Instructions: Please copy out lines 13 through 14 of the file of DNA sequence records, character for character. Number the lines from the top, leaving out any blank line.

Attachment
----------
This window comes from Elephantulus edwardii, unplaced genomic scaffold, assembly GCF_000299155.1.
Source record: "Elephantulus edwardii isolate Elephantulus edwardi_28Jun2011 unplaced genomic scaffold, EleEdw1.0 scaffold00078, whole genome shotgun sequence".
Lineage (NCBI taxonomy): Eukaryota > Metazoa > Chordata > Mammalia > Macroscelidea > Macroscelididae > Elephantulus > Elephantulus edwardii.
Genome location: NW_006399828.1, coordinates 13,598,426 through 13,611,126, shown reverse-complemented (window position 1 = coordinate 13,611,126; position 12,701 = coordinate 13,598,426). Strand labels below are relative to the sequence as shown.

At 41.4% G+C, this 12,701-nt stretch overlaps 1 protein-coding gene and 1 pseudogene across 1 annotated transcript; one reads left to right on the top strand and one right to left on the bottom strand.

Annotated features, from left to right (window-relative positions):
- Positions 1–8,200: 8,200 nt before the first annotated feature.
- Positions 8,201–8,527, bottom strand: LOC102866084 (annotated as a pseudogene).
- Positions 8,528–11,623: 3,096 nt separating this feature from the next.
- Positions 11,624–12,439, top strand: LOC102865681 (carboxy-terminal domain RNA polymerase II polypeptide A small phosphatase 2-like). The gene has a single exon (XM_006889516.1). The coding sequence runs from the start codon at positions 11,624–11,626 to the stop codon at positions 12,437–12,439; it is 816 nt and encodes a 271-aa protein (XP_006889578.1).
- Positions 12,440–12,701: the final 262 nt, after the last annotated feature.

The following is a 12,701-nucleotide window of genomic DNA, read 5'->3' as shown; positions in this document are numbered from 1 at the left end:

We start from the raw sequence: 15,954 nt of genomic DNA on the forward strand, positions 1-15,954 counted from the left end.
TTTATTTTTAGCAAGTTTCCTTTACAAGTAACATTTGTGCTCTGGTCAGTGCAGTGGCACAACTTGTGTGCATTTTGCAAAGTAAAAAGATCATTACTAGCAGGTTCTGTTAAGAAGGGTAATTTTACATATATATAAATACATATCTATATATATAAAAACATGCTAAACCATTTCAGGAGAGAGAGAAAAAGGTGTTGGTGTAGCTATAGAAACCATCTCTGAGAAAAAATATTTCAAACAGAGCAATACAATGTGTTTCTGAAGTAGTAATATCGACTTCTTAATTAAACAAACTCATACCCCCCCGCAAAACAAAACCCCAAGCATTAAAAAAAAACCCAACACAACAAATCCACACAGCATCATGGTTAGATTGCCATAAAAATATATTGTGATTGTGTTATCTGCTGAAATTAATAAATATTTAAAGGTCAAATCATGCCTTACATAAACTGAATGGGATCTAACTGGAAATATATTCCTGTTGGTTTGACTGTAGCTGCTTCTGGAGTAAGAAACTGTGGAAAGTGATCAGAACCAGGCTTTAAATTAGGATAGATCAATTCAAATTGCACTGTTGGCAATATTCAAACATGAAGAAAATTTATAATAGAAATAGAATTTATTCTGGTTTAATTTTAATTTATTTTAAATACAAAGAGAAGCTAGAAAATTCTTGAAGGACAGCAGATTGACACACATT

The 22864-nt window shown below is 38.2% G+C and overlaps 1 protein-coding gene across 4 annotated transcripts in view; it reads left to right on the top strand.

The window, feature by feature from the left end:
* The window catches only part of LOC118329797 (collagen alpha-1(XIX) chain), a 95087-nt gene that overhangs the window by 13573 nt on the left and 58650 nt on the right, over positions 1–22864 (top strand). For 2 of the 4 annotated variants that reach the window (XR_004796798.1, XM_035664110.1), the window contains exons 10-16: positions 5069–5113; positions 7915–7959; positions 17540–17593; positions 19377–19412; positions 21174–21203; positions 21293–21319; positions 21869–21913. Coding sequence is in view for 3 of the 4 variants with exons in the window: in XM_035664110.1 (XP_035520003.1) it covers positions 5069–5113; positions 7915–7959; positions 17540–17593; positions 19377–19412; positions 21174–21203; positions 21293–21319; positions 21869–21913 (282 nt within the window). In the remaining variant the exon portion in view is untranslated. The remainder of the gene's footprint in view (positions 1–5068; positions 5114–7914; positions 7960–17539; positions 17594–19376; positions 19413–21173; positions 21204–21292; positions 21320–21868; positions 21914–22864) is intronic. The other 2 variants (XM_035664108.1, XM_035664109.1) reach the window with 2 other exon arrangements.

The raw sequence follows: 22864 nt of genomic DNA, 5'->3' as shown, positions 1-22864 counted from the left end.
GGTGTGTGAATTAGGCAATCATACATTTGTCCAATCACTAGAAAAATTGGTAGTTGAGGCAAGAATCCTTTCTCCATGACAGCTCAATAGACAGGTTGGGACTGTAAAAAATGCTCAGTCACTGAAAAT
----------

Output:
We start from the raw sequence: 15,954 nt of genomic DNA on the forward strand, positions 1-15,954 counted from the left end.
TTTATTTTTAGCAAGTTTCCTTTACAAGTAACATTTGTGCTCTGGTCAGTGCAGTGGCACAACTTGTGTGCATTTTGCAAAGTAAAAAGATCATTACTAGCAGGTTCTGTTAAGAAGGGTAATTTTACATATATATAAATACATATCTATATATATAAAAACATGCTAAACCATTTCAGGAGAGAGAGAAAAAGGTGTTGGTGTAGCTATAGAAACCATCTCTGAGAAAAAATATTTCAAACAGAGCAATACAATGTGTTTCTGAAGTAGTAATATCGACTTCTTAATTAAACAAACTCATACCCCCCCGCAAAACAAAACCCCAAGCATTAAAAAAAAACCCAACACAACAAATCCACACAGCATCATGGTTAGATTGCCATAAAAATATATTGTGATTGTGTTATCTGCTGAAATTAATAAATATTTAAAGGTCAAATCATGCCTTACATAAACTGAATGGGATCTAACTGGAAATATATTCCTGTTGGTTTGACTGTAGCTGCTTCTGGAGTAAGAAACTGTGGAAAGTGATCAGAACCAGGCTTTAAATTAGGATAGATCAATTCAAATTGCACTGTTGGCAATATTCAAACATGAAGAAAATTTATAATAGAAATAGAATTTATTCTGGTTTAATTTTAATTTATTTTAAATACAAAGAGAAGCTAGAAAATTCTTGAAGGACAGCAGATTGACACACATT